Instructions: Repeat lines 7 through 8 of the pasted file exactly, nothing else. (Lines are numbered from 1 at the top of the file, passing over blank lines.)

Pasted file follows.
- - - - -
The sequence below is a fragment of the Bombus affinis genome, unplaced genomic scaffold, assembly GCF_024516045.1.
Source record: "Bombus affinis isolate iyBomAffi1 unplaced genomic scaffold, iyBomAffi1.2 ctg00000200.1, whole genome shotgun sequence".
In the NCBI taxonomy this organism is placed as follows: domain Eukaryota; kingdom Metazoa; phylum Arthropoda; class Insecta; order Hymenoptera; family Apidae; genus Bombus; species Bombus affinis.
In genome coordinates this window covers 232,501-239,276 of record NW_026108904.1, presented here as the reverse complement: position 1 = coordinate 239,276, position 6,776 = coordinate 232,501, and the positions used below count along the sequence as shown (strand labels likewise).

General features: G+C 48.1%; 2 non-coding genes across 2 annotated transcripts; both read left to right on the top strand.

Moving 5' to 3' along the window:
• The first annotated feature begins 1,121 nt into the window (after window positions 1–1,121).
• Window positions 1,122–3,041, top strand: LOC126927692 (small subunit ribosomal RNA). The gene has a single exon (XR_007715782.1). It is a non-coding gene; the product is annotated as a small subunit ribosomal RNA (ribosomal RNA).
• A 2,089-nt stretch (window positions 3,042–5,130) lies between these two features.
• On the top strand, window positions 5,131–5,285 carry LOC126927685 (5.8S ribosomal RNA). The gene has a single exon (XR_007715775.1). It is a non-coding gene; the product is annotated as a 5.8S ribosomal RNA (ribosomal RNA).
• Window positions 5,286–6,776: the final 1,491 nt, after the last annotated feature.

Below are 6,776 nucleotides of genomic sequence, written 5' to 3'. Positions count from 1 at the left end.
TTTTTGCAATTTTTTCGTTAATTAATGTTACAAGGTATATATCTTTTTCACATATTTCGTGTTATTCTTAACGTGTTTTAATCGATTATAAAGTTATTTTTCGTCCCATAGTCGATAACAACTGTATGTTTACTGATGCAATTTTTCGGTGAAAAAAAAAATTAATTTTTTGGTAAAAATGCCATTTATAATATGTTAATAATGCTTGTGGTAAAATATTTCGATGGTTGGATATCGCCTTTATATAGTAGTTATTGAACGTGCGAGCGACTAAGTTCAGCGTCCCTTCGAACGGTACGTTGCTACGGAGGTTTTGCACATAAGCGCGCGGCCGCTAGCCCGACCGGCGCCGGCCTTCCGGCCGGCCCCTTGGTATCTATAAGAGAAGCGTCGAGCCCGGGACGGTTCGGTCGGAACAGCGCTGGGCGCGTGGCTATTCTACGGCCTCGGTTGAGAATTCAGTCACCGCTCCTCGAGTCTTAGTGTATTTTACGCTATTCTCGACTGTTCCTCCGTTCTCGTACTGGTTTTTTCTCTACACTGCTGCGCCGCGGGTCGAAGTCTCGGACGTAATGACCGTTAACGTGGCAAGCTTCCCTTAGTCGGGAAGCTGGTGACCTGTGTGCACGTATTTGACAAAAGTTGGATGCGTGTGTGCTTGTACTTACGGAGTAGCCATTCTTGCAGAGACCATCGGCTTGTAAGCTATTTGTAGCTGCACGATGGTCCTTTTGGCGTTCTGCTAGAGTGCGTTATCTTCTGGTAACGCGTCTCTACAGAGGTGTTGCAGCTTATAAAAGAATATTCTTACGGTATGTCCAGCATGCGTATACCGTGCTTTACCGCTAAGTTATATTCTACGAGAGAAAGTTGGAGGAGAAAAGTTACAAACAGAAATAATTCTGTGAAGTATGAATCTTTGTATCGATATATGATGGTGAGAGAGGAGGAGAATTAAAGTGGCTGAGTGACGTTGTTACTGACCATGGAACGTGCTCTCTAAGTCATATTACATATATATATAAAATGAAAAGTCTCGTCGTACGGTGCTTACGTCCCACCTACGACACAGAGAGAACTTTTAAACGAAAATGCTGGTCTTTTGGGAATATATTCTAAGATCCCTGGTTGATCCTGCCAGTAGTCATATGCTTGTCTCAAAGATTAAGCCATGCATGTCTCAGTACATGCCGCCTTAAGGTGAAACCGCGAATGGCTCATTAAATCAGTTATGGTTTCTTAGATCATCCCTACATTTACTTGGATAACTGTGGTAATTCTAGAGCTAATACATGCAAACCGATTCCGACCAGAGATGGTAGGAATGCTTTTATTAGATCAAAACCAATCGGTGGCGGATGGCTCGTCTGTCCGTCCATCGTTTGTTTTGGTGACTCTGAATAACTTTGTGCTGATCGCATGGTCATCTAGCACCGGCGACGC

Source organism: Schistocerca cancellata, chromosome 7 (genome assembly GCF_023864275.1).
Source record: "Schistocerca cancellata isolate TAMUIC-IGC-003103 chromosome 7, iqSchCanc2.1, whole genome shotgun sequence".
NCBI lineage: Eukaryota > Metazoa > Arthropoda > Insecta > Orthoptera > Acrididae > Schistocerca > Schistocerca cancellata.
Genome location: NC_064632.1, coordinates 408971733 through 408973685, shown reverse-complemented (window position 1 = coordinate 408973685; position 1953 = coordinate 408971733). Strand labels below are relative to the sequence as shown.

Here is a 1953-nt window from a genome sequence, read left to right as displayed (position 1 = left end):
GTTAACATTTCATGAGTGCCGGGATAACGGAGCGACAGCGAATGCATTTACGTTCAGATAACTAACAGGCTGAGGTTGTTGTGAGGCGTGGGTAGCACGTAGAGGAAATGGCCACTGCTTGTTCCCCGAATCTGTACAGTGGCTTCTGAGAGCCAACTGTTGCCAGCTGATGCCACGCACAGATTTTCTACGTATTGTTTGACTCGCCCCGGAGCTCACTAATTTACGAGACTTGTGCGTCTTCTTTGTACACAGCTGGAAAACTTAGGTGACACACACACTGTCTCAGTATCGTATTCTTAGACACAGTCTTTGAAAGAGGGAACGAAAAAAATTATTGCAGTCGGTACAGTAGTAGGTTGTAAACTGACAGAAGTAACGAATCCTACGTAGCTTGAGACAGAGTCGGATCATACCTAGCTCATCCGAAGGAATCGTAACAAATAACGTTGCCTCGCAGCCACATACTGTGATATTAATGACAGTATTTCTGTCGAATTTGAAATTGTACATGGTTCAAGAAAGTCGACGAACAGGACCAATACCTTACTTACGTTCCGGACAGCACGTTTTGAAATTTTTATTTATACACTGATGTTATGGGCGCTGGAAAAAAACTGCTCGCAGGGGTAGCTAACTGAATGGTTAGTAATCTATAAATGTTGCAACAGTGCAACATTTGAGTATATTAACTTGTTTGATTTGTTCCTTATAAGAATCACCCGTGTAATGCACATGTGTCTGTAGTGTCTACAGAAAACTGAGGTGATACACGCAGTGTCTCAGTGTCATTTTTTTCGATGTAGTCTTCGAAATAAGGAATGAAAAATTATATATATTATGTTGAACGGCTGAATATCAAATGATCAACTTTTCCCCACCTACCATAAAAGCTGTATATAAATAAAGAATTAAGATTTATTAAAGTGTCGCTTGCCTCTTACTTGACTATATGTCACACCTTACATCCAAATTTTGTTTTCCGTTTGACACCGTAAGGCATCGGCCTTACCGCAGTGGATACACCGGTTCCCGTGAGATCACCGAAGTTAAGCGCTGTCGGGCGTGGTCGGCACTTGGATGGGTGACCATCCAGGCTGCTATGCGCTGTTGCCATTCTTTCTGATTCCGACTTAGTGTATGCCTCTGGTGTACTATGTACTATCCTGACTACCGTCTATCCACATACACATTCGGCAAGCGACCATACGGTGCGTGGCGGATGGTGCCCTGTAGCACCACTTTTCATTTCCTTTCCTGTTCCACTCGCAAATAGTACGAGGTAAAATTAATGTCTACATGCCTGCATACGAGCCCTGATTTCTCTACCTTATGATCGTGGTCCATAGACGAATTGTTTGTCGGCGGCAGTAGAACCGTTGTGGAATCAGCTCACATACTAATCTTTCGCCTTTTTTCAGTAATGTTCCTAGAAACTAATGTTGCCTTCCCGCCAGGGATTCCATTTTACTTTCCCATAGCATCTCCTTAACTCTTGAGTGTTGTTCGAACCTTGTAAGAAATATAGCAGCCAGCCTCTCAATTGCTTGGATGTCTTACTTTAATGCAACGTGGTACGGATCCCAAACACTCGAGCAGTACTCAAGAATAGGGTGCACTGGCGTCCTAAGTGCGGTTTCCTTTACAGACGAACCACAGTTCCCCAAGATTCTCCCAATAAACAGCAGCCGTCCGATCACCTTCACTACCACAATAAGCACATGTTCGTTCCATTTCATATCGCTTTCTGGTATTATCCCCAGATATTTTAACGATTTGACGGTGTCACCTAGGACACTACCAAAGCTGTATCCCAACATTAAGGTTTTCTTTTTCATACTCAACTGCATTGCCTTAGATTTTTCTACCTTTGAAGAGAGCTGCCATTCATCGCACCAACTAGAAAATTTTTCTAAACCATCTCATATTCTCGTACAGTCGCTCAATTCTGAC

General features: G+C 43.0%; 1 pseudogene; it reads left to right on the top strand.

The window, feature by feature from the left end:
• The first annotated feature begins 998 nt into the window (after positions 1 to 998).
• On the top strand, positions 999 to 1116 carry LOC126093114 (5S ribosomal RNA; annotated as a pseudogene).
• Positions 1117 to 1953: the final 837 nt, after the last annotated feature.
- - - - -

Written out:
• The first annotated feature begins 1,121 nt into the window (after window positions 1–1,121).
• Window positions 1,122–3,041, top strand: LOC126927692 (small subunit ribosomal RNA). The gene has a single exon (XR_007715782.1). It is a non-coding gene; the product is annotated as a small subunit ribosomal RNA (ribosomal RNA).